Before committing to a purchase, prospective buyers will gather information about a property and the surrounding area from a variety of sources, typically comprising of: their own inspection, an independent survey, legal searches (e.g. the local authority search), information supplied to them by the seller and enquiries made during the conveyancing process.

The information provided by the seller will take the form of the “property information questionnaire” which is a standard form seller’s need to complete, whether they’re selling through an estate agent, at auction, or direct to a property buyer. It’s a legal requirement for sellers to give honest and accurate information in the property information questionnaire, failing to do so risks legal action later down the lane, even many years after the sale. Regardless of the legalities, it’s always better to provide prospective buyers with the full facts – buyers appreciate honesty and it’s better they know the facts rather than unnecessarily erring on the side of caution.

Whilst some concerns can only be compensated by way of a price reduction, others can be dealt with by investments such as additional sound insulation or triple glazing. The usual advice when selling a property is to leave any improvement work to the new owner because the cost of works cannot usually be recovered from the sale. However, if the problems are so severe that buyers are not showing any interest in the property then it can be worth carrying out works, just to achieve a sale.

Living close to a railway line can be a good thing too

Even if the frequency of train services might have increased since you bought your property, there have been positive changes that benefit homeowners next to railway lines. As mentioned above the technology now available to reduce noise levels makes an enormous difference, high quality double glazing and sound insulation are the main advancements, and improvements to trains and track will continue to make a difference to the benefit of trackside residents.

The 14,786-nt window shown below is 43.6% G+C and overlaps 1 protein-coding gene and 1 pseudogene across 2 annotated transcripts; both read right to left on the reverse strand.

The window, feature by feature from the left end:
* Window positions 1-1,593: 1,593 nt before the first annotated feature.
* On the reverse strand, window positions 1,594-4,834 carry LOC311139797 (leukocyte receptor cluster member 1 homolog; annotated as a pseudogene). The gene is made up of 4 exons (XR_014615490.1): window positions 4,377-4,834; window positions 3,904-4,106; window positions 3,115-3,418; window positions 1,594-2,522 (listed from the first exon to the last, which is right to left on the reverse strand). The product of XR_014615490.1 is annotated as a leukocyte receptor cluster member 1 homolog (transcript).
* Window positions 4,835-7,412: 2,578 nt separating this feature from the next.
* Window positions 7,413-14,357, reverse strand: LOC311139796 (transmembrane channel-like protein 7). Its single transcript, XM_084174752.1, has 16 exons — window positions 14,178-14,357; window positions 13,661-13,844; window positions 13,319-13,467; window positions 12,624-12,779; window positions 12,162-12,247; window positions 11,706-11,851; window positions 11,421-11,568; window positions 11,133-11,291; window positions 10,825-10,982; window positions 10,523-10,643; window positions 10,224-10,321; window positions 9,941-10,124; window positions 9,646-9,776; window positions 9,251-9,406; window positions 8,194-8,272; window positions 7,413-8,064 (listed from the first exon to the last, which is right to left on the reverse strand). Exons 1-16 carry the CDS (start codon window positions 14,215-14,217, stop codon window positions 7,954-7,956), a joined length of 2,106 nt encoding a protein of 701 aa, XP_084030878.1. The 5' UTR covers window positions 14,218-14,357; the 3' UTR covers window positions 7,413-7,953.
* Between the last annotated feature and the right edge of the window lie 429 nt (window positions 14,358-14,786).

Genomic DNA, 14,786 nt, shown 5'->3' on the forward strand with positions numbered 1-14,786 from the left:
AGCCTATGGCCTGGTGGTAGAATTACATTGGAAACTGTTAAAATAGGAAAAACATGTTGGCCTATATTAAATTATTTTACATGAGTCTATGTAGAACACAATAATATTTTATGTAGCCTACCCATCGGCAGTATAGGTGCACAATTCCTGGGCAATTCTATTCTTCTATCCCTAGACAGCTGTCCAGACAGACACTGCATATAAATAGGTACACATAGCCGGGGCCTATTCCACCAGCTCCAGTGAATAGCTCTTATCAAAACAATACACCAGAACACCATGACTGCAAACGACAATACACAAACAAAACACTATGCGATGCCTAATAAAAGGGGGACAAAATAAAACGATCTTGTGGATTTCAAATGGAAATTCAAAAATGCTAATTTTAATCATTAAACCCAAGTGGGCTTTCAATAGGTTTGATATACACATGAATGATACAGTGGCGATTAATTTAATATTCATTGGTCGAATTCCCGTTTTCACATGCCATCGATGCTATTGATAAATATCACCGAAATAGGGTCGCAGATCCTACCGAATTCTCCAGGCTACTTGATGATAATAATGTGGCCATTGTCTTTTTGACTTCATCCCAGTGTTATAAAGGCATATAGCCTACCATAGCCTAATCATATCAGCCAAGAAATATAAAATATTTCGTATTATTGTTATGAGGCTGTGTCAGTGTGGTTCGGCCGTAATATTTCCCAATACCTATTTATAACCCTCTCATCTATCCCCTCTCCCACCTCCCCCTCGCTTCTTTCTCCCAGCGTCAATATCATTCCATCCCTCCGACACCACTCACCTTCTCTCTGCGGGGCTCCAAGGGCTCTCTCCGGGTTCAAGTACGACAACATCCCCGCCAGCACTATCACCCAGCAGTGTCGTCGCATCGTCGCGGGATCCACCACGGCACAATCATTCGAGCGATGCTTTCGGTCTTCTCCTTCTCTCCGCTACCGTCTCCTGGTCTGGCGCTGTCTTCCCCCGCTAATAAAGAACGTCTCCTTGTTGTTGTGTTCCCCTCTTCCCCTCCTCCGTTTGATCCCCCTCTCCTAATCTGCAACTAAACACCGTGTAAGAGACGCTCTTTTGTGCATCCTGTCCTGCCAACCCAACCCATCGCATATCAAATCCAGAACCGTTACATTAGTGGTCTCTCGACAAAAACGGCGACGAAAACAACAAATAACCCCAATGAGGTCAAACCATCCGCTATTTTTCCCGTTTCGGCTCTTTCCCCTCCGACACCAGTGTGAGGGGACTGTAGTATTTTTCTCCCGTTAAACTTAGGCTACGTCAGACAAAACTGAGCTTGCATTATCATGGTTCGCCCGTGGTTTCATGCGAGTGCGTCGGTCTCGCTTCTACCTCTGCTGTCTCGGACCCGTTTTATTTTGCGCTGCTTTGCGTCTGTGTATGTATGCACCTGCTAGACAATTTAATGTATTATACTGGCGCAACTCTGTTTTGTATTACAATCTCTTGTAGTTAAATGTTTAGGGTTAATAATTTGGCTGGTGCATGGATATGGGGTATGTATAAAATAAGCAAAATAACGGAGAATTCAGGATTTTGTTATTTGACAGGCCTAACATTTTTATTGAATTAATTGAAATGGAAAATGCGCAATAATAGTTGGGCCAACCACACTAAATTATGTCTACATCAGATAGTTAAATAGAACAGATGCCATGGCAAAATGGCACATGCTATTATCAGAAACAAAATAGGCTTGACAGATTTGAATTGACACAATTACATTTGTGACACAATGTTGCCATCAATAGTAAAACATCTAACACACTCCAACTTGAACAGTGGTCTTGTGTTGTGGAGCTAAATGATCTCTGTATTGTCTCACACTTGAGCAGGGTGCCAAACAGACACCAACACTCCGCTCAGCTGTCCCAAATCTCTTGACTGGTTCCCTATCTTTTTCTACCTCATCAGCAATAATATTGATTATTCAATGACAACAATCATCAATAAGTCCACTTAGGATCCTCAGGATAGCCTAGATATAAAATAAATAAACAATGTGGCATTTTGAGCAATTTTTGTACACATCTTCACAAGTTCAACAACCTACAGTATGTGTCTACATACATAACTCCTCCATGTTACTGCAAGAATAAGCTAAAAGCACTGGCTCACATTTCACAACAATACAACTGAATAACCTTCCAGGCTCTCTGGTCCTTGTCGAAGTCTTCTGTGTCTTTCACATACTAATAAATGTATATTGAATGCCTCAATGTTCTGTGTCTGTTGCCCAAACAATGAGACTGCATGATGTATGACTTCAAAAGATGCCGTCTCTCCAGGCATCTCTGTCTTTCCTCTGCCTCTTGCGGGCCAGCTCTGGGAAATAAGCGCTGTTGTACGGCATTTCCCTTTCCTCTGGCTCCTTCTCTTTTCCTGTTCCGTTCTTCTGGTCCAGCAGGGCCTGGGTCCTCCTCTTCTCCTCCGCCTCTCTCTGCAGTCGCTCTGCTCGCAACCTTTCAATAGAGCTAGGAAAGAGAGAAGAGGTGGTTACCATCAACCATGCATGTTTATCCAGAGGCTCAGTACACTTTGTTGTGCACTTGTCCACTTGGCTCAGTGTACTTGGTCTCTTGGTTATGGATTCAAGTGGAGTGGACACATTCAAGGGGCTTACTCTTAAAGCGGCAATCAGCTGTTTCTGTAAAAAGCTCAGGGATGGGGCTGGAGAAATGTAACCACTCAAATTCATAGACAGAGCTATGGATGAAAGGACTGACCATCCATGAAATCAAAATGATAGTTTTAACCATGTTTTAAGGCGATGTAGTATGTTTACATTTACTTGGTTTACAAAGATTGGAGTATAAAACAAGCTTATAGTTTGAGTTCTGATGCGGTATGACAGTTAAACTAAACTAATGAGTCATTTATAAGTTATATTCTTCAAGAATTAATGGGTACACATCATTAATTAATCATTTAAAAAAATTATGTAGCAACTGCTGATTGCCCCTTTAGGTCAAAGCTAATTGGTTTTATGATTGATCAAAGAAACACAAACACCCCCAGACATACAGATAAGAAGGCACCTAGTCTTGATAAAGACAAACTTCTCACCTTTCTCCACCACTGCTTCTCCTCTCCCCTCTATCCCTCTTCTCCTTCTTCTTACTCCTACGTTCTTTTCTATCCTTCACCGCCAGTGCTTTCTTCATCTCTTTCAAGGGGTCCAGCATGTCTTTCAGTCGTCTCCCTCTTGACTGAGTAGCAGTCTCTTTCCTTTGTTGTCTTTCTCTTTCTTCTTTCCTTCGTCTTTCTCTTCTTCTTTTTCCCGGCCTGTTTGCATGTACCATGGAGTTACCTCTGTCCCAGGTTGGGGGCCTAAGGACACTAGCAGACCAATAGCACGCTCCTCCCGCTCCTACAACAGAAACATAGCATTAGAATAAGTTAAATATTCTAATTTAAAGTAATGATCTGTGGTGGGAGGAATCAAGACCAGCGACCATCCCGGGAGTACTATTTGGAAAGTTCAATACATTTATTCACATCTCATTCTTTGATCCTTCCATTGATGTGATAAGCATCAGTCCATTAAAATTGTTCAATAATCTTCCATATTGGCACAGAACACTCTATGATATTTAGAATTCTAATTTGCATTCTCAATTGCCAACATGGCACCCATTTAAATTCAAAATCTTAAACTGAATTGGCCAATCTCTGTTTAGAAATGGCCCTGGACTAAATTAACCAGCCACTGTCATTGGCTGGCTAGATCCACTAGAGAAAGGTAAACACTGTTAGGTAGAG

Not all trackside properties are close to a railway station, but for those that are, the prospect of living close to a train station is a real selling point for many properties. More recently we’ve seen house prices shooting up wherever “walking distance of Crossrail” can be used in the estate agents sale particulars.

It’s also important to remember that everyone has their own preferences. Where some might consider noise to be a nuisance, others might find it comforting. We’ve seen property owners who have been really sorry to sell their track side property, saying the rumble of the trains becomes familiar, keeping them company in a way they’ll miss when they move away.

Who will buy a house next to a railway line?

Every property has its buyer and a good estate agent will know the target audience for your property and narrow down the search for a likely buyer. For example, properties with severe disruption from the railway might only be suitable for cash buyers, in which case an auction sale could be the best option. The audience of buyers also depends on market conditions; in a boom anything will sell, but when the market stumbles only quality stock sells.

Further reading

For more information about selling a property near to railway tracks, this article by Network Rail might be of interest.